I grew up in Camelot. I was lucky to live there long enough to discover rock n roll with the same kids who threw sand at me in kindergarten. I could see both grammar school and high school from my front steps and walk to the beach where sun, sand and surf made up a little piece of heaven. It was a cloistered world of white gloves and hats where crime would never think to go. The milk man let himself in and donuts and bread rolled up to the curb in a yellow truck wafting sweet aromas. There is a part of me that still lives there, unable to let go and move away. But move away I did, with the ire of a protesting convict banished from the city for being too happy by parents succumbing to the lure of bigger and better.
Attending three high schools was a challenge for a pathological introvert. My mother forced me into “charm school” to draw me out of my shell (which is why I’m so darn charming now I suppose) and then into a mini career in modeling. I loved the runway because I could leave myself backstage and enjoy an anonymous persona in the limelight.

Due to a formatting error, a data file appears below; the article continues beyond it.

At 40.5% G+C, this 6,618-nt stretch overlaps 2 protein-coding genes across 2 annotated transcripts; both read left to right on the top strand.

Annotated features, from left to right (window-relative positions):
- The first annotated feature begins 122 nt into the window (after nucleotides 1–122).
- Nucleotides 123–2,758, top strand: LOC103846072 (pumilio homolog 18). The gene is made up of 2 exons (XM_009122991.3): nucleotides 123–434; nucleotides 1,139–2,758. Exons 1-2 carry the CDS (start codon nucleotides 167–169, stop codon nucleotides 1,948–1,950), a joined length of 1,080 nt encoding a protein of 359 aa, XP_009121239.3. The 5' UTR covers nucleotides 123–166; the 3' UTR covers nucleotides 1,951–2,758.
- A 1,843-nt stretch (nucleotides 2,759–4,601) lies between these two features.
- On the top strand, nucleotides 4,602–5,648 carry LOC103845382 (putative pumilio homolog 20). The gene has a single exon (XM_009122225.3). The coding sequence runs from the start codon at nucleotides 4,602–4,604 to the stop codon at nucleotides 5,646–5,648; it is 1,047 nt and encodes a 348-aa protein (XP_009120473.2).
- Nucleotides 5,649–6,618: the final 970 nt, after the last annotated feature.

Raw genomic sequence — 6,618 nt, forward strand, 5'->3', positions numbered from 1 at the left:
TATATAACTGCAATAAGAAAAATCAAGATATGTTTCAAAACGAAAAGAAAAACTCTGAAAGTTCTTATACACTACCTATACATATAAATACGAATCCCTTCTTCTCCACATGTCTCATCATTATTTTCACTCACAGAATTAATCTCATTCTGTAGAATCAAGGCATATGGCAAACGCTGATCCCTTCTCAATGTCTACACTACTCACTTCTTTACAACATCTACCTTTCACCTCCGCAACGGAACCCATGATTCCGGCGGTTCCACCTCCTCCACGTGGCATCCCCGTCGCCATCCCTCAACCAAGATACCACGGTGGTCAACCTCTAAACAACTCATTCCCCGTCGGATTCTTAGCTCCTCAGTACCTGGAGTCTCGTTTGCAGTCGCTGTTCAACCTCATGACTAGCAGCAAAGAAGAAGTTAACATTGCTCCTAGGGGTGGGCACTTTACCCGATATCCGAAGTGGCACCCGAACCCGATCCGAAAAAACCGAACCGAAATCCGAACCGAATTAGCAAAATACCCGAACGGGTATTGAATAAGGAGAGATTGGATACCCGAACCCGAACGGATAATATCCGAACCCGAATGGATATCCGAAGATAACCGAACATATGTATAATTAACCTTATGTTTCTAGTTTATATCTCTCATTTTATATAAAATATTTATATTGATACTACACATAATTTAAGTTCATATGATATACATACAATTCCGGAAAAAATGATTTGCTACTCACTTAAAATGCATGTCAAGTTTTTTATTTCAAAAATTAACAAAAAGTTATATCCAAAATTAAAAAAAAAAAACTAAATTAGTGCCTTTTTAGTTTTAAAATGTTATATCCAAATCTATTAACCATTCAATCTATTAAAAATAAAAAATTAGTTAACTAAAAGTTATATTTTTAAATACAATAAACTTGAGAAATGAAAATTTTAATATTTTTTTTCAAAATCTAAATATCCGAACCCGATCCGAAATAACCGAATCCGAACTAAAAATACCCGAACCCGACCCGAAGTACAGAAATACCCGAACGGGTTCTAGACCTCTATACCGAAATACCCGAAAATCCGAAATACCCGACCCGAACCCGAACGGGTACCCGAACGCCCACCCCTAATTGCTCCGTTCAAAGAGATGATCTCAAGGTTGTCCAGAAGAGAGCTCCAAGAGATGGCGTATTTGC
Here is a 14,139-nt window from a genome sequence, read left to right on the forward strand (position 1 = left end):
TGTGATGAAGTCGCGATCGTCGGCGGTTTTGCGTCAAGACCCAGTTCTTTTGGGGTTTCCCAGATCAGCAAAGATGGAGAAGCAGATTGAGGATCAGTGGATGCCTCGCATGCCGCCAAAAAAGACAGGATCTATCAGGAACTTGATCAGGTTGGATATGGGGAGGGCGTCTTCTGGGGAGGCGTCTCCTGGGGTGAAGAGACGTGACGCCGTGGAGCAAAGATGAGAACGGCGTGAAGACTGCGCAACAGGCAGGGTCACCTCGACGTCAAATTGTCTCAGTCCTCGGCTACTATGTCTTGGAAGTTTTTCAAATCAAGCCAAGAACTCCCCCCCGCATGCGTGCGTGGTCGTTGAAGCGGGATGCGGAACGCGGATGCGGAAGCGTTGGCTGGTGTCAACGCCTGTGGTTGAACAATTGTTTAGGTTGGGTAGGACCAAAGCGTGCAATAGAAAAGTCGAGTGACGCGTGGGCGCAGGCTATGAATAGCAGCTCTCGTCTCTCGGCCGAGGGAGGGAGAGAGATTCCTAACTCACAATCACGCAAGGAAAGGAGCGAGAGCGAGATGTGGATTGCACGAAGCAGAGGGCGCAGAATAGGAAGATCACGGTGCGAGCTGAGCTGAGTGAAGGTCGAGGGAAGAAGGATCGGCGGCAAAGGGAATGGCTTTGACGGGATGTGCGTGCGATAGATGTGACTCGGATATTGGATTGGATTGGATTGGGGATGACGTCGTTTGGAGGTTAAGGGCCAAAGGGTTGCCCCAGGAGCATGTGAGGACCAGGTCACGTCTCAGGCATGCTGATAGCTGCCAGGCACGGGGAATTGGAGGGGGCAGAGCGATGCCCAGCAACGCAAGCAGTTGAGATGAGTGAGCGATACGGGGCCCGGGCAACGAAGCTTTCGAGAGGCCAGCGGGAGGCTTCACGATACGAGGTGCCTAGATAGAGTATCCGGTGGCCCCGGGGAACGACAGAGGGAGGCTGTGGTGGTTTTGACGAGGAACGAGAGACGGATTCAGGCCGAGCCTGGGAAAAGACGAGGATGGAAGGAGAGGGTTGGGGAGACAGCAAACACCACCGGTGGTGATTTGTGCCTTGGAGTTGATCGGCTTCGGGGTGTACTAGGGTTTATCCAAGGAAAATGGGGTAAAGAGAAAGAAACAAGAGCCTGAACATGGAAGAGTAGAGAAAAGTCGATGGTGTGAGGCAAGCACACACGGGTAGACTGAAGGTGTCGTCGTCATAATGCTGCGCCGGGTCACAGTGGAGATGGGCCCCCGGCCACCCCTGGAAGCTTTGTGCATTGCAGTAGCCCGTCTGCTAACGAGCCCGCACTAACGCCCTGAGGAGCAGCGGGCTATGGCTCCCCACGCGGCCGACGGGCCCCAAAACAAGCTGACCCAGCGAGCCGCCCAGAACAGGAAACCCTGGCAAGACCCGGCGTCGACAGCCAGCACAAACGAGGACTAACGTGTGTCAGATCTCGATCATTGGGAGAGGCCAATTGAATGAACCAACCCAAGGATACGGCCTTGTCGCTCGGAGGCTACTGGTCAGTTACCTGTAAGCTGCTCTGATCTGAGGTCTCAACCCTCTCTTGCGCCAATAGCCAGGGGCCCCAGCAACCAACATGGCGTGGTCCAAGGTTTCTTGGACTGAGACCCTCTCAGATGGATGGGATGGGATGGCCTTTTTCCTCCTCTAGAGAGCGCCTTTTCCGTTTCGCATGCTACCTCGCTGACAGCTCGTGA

Later I got a clerical job and moved into an apartment with my best friend. Before long we were both married with children and going our separate ways. She headed north for Silicon Valley and I went south to Orange County, a hotbed of Republican conservatism, where I tumbled through the looking glass into local and national politics. It was both macabre and magical. I was painfully shy and mingling with the beautiful people and the movers and shakers was somewhat this side of a blessing.
Being an introvert of this magnitude is physically painful. Muscles tense and everything hurts. Sometimes it’s hard to move like it was the first time I found myself in a room full of celebrities and a president and embarrassed myself by having all the animation of an ice sculpture. I’m sure I made a wonderful impression, dressed to the nines standing there feeling like I’d melt if I had to make social small talk with someone I didn’t know except as a myriad of characters on the big screen. I don’t do small talk. Not even at neighborhood functions. Like pumping my own gasoline, it’s a skill I never wanted to perfect.
I like people, I do. There’s even a part of me that would like to do some public speaking. Not the part of me that feels like she will throw up on her shoes if she is in a group larger than three – the other part.